The Life and Career of Janis Joplin

Born January 19, 1943, Janis Joplin was an American singer-songwriter who got her breakthrough as lead vocalist of Big Brother and the Holding Company but later made a name for herself as a solo artist. Though she passed away at the young age of 27 on October 4, 1970 from a drug overdose, Joplin still managed to find success in the late 1960's, an era of rock music that was considered mostly male-dominated. She is consistently considered one of the greatest artists of all time. In this video, takes a look at the life and career of singer-songwriter, Janis Joplin, whose music and legacy still inspire people to this day.

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A Young Misfit

Born January 19, 1943 in Port Arthur, Texas, Janis Joplin grew up as a self-described misfit. It was her fellow outcasts who originally introduced her to the music of Leadbelly and Bessie Smith. She credited these African-American blues artists as part of her inspiration to become a singer.

An Interest in Music

Influenced by Beat poets and her female blues idols, Joplin moved to San Francisco in 1963. It was there she met up with future Jefferson Airplane guitarist, Jorma Kaukonen, and the pair recorded several blues standards together. This period also saw an increase in Joplin’s drug and alcohol use. Worried friends convinced the singer to return to her hometown. She finally agreed, and in 1965 Joplin moved back to Port Arthur and made changes to her lifestyle. However, she continued to practice the blues vocals that eventually got her noticed by rock band, Big Brother and the Holding Company.

Big Brother and the Holding Company

Joplin officially joined the psychedelic rockers in June 1966 as their lead singer, beginning to perform live with the band almost immediately. Within a couple of months, the band signed a record deal and began recording. By 1967, the band’s self-titled debut album was ready for release by Columbia Records, just two months after their breakthrough performance at the Monterey Pop Festival. As the band began receiving more media attention, the spotlight was primarily on Joplin and this created tensions within Big Brother.

Cheap Thrills and a Piece of My Heart

The band’s sophomore record, Cheap Thrills, was released in August of 1968. This record gave the band their first number one hit on the Billboard charts, Piece of My Heart. Soon after, Joplin announced she would be leaving the band, and following some fall tour dates she played her last performance with Big Brother and the Holding Company in December of 1968.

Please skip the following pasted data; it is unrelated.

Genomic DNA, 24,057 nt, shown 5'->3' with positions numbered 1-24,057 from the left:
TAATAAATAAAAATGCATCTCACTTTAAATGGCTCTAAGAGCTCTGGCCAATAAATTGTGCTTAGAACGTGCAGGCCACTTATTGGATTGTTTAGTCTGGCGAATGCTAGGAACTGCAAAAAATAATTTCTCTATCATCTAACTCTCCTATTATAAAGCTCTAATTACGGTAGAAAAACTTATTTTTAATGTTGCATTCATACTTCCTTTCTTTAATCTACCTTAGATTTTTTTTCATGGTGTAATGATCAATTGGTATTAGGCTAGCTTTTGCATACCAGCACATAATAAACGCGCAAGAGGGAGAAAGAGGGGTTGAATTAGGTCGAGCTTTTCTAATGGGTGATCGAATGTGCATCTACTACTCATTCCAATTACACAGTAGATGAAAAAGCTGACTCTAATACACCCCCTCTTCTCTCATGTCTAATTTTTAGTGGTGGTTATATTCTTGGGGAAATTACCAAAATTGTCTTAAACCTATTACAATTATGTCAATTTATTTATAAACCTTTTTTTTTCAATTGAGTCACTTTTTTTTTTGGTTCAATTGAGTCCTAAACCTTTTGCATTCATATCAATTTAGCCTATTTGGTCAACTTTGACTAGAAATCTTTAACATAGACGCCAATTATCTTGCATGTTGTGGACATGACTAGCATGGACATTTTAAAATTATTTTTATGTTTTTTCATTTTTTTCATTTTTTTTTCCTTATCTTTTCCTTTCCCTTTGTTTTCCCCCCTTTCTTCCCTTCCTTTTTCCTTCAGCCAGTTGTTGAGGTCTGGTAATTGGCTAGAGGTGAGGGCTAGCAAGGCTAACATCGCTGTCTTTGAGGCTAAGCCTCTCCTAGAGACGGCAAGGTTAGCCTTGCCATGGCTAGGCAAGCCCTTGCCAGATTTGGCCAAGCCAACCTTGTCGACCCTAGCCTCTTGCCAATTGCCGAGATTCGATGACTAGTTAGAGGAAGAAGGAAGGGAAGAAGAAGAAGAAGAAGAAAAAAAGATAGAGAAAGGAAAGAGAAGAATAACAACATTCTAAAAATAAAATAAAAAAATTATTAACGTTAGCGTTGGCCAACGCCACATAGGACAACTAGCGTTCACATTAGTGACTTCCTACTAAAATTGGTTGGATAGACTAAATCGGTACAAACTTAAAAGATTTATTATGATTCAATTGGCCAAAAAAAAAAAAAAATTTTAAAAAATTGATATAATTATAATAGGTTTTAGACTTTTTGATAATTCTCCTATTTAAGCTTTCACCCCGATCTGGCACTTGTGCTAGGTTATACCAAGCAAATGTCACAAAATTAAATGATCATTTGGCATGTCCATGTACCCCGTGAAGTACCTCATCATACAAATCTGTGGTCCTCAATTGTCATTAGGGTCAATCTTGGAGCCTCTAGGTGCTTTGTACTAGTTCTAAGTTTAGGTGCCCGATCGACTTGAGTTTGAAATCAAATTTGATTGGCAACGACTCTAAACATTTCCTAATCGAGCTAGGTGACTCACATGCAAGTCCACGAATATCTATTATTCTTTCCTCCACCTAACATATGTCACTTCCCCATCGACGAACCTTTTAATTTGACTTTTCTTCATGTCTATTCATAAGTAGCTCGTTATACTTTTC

Solo Career with the Kozmic Blues Band

As she embarked on her solo career, Joplin formed a backup band called the Kozmic Blues Band that helped underline her funky blues style. The Kozmic Blues album came out in September 1969 to mixed reviews. By this time, Joplin was heavily addicted to heroin. The group did manage to tour Europe and North America for a few months, including a stop at Woodstock in August. Ultimately, however, the band broke up at the end of the year.

Going Solo with The Full Tilt Boogie Band

By May 1970, Joplin was already touring with her new band, The Full Tilt Boogie Band. Fan and critic response was more positive this time around, and Joplin said she felt more attached to this backing band than her previous one. Joplin and Full Tilt joined the Canadian leg of the Festival Express tour later that year, playing next to such acts as The Grateful Dead, The Band and Rick Danko.

The Last Album

By the time she was touring with Full Tilt, Joplin claimed she was no longer using drugs. However it commonly known that her drinking was still a serious problem. Joplins’ last public set with Full Tilt was in Boston on August 12, 1970. The next month, the band began recording for what would ultimately be Joplin’s final album. Pearl was released posthumously in 1971, as a compilation of the songs Joplin was able to finish prior to her death. This album contained the most popular single of her career, “Me and Bobby McGee,” and was also the best-selling album of her career.

An Untimely Death

On Sunday, October 4, 1970, Joplin was schedule to record the vocal track for the song, “Buried Alive in the Blues.” The band’s road manager became concerned when she failed to show up for the session. Joplin was found dead in her room at the Landmark Motor Hotel. Her drug-use had finally caught up with her: the official cause of death was a heroin overdose, which may have been aggravated by alcohol.

Musical Legacy

Despite her short career and untimely death, Joplin’s legacy is still going strong today. By paving the way for female artists in an era of rock that was dominated by men, she indelibly influenced the course of music.

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